Time for customer equality
Our article in April looked at setting customers at the heart of change. Now we are looking towards another aspect of the business/customer relationship; customer equality.
This article is not intended to be an exploration of the various equality and discrimination regulations that currently exist in society. There are articles out there that have done a great job highlighting these. Instead, we are looking at just a couple of ways in which decisions by directors can unwittingly affect groups of customers.
Before we do so let’s admit that in many businesses the 80/20 rule applies with 20% of customers bringing 80% of the profit. And again there are plenty of articles out there showing companies how to interact with that 20% in order to retain them as loyal customers. But in doing so are we effectively discriminating against the 80%, in the process of missing out on a vast untapped resource? After all, the casual caller of today could be the profit driver of tomorrow.
Who owns the product?
So how might we be discriminating? Let’s just take one product for example. Now this might be an existing product or one in development, a flagship source of revenue or simply a steady income stream. Whatever the product it doesn’t matter, but you have looked at this product and decided that a few simple changes could increase its longevity or improve its profitability. So you go out to your focus group, you bat the idea around with a few of your key customers, and you decide to go ahead.
However, while the proposed change may suit those key customers it may disenfranchise others; potentially alienating much of the 80% group and actually resulting in a fall in revenue over the long-term. The answer is better market research, better liaison across customer groups, and to be more in tune with all of your customer base. But how many companies actually take that important step?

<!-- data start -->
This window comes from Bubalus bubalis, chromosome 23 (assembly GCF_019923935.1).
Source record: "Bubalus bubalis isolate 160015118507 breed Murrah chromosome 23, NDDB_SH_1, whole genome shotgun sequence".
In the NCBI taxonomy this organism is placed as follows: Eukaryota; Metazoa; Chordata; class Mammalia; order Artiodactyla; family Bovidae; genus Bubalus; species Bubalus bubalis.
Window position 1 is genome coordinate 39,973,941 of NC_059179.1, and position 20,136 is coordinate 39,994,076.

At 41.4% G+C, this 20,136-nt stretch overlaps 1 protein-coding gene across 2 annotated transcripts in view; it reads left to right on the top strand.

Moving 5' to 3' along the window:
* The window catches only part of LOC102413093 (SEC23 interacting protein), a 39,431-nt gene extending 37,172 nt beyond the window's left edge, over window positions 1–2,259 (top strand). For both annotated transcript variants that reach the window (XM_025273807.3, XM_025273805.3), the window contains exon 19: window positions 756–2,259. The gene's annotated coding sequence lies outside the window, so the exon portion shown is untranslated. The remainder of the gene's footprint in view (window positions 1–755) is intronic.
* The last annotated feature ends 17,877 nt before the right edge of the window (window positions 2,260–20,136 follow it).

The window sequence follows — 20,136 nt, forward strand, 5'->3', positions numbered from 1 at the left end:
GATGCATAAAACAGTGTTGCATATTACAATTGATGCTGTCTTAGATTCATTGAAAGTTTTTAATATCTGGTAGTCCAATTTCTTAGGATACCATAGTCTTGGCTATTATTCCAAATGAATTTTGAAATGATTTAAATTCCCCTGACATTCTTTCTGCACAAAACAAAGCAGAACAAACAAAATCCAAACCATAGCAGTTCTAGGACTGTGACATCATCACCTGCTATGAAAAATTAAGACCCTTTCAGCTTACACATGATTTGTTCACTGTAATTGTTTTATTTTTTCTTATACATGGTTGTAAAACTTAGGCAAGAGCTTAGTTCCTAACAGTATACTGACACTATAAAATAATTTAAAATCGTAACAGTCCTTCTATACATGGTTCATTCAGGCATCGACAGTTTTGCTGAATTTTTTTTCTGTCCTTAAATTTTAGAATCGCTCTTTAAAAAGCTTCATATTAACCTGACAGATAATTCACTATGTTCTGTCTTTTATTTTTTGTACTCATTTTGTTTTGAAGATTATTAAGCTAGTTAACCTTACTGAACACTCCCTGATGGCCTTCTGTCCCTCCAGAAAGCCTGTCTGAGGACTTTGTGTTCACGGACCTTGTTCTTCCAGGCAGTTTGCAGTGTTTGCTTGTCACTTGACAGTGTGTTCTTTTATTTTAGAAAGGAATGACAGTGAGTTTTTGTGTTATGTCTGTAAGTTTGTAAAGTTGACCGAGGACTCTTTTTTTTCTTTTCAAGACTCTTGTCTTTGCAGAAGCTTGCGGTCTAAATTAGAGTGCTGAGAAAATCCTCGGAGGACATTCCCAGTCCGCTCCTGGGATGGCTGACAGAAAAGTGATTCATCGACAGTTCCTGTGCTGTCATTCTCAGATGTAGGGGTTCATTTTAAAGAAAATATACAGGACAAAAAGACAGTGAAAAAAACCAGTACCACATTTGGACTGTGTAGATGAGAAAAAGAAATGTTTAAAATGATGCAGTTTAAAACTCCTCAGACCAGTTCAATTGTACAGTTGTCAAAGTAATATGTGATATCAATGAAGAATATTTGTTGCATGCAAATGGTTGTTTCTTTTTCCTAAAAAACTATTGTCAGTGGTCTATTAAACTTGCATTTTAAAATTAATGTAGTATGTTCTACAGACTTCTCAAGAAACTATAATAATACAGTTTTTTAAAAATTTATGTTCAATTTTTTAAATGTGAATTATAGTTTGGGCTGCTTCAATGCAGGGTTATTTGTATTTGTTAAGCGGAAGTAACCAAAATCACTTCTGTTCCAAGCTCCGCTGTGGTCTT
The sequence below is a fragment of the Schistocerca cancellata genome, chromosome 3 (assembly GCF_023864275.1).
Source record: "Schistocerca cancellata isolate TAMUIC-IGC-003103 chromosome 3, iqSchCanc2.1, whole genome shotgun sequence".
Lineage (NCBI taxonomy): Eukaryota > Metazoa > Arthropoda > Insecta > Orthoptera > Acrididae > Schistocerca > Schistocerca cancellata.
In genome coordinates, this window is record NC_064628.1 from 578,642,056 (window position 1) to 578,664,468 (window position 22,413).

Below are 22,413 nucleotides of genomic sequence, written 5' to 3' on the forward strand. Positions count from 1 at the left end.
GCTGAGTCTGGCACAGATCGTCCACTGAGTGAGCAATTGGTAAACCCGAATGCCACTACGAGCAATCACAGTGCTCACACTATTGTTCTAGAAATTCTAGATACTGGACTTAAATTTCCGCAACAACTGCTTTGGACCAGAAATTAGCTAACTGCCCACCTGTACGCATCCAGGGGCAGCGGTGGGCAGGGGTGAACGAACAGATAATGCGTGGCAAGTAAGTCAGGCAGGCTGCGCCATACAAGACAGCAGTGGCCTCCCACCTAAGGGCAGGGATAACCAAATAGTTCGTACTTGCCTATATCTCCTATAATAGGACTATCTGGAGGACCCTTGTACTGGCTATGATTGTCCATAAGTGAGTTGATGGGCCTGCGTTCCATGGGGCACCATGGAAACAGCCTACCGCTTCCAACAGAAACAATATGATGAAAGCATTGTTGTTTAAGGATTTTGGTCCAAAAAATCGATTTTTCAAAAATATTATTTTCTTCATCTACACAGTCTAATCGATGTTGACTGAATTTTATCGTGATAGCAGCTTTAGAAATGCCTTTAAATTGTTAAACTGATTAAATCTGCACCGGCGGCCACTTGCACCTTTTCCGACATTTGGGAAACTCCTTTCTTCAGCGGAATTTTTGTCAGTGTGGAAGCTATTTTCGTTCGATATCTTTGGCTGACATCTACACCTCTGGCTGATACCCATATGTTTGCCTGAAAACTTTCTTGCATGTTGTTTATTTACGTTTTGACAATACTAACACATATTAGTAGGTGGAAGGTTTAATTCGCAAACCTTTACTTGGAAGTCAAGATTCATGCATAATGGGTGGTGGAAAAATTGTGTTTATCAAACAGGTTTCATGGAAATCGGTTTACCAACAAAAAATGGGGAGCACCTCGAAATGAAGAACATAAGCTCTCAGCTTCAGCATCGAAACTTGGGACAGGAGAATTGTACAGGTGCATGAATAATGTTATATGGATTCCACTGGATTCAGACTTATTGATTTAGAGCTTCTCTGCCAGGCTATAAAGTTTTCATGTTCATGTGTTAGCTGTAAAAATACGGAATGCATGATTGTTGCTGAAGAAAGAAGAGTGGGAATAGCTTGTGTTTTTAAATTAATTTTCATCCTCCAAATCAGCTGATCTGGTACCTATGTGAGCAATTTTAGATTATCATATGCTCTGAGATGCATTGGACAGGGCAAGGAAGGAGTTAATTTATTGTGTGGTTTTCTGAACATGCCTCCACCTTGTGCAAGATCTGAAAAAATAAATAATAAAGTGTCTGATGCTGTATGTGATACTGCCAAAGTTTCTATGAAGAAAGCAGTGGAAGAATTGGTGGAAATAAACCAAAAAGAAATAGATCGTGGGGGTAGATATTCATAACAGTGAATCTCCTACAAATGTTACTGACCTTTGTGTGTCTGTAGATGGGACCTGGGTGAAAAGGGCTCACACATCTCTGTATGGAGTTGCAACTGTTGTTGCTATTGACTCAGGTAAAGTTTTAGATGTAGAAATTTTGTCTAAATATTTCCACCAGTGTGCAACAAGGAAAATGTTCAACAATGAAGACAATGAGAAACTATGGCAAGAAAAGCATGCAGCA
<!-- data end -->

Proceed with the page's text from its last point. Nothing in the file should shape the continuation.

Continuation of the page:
The problem is even more stark when one key customer requests a change. The initial impulse may well be to either look towards meeting that request or coming up with a workaround that accommodates your customer whilst keeping the core product unchanged .
But if you change the product without considering how that change impacts the rest of your customer base you are back to potentially alienating existing customers. On the other hand, if you look towards a workaround then you are saddling your people with an ongoing change requirement which will impact on their workloads and therefore on their ability to serve other customers.
Customer awareness is key
So customer awareness is key. And that awareness extends into multiple areas across the organisation. Your metrics might tell you that you sell a lot of a certain product at a specific time of day. You may even use those metrics to target your just-in-time deliveries to coincide with that identified peak demand. But in doing so are you in danger of either artificially creating a demand peak or effectively disenfranchising certain groups of customers who can’t shop at that time and who therefore may not be able to benefit from product availability.
The same could be true about website structures or language, about product delivery protocols, or in fact any aspect of the business. When you target one, albeit profitable, group you potentially discriminate against others. Now you can’t please all the people all the time so the saying goes but you can make more holistic decisions which don’t simply look at pleasing the few at the expense of the many.
Director of Elemental CoSec, a company secretarial firm. Lawyer. Triathlete.
Elemental is one of the leading corporate services firms in the UK, providing company secretarial services, administrative services, accountancy services and corporate services to a full range of clients.
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